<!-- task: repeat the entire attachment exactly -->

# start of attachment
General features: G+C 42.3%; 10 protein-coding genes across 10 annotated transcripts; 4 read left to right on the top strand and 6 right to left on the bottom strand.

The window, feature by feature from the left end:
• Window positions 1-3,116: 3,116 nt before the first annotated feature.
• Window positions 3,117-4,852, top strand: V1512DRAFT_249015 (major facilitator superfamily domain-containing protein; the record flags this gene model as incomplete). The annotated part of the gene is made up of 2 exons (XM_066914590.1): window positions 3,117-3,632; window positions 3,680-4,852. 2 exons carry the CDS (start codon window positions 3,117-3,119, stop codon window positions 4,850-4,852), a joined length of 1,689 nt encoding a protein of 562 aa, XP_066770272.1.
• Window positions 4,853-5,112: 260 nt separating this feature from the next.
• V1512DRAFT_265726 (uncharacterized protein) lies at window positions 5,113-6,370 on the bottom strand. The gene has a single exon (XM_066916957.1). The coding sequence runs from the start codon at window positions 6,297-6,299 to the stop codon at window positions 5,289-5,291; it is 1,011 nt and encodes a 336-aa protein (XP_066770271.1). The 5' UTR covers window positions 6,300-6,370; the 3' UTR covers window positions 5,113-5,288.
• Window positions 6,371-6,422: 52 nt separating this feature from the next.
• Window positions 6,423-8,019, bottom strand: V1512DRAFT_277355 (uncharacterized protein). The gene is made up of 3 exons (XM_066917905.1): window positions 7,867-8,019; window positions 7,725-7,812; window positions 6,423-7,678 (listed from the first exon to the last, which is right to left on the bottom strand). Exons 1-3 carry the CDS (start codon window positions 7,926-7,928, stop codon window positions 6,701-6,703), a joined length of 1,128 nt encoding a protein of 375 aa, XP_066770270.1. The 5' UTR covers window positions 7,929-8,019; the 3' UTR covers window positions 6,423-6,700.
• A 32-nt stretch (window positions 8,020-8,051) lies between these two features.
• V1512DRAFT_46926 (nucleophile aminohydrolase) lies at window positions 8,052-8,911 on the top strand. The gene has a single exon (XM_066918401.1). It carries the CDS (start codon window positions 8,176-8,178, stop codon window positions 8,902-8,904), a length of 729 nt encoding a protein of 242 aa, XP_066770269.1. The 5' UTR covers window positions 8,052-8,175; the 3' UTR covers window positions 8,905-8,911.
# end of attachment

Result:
General features: G+C 42.3%; 10 protein-coding genes across 10 annotated transcripts; 4 read left to right on the top strand and 6 right to left on the bottom strand.

The window, feature by feature from the left end:
• Window positions 1-3,116: 3,116 nt before the first annotated feature.
• Window positions 3,117-4,852, top strand: V1512DRAFT_249015 (major facilitator superfamily domain-containing protein; the record flags this gene model as incomplete). The annotated part of the gene is made up of 2 exons (XM_066914590.1): window positions 3,117-3,632; window positions 3,680-4,852. 2 exons carry the CDS (start codon window positions 3,117-3,119, stop codon window positions 4,850-4,852), a joined length of 1,689 nt encoding a protein of 562 aa, XP_066770272.1.
• Window positions 4,853-5,112: 260 nt separating this feature from the next.
• V1512DRAFT_265726 (uncharacterized protein) lies at window positions 5,113-6,370 on the bottom strand. The gene has a single exon (XM_066916957.1). The coding sequence runs from the start codon at window positions 6,297-6,299 to the stop codon at window positions 5,289-5,291; it is 1,011 nt and encodes a 336-aa protein (XP_066770271.1). The 5' UTR covers window positions 6,300-6,370; the 3' UTR covers window positions 5,113-5,288.
• Window positions 6,371-6,422: 52 nt separating this feature from the next.
• Window positions 6,423-8,019, bottom strand: V1512DRAFT_277355 (uncharacterized protein). The gene is made up of 3 exons (XM_066917905.1): window positions 7,867-8,019; window positions 7,725-7,812; window positions 6,423-7,678 (listed from the first exon to the last, which is right to left on the bottom strand). Exons 1-3 carry the CDS (start codon window positions 7,926-7,928, stop codon window positions 6,701-6,703), a joined length of 1,128 nt encoding a protein of 375 aa, XP_066770270.1. The 5' UTR covers window positions 7,929-8,019; the 3' UTR covers window positions 6,423-6,700.
• A 32-nt stretch (window positions 8,020-8,051) lies between these two features.
• V1512DRAFT_46926 (nucleophile aminohydrolase) lies at window positions 8,052-8,911 on the top strand. The gene has a single exon (XM_066918401.1). It carries the CDS (start codon window positions 8,176-8,178, stop codon window positions 8,902-8,904), a length of 729 nt encoding a protein of 242 aa, XP_066770269.1. The 5' UTR covers window positions 8,052-8,175; the 3' UTR covers window positions 8,905-8,911.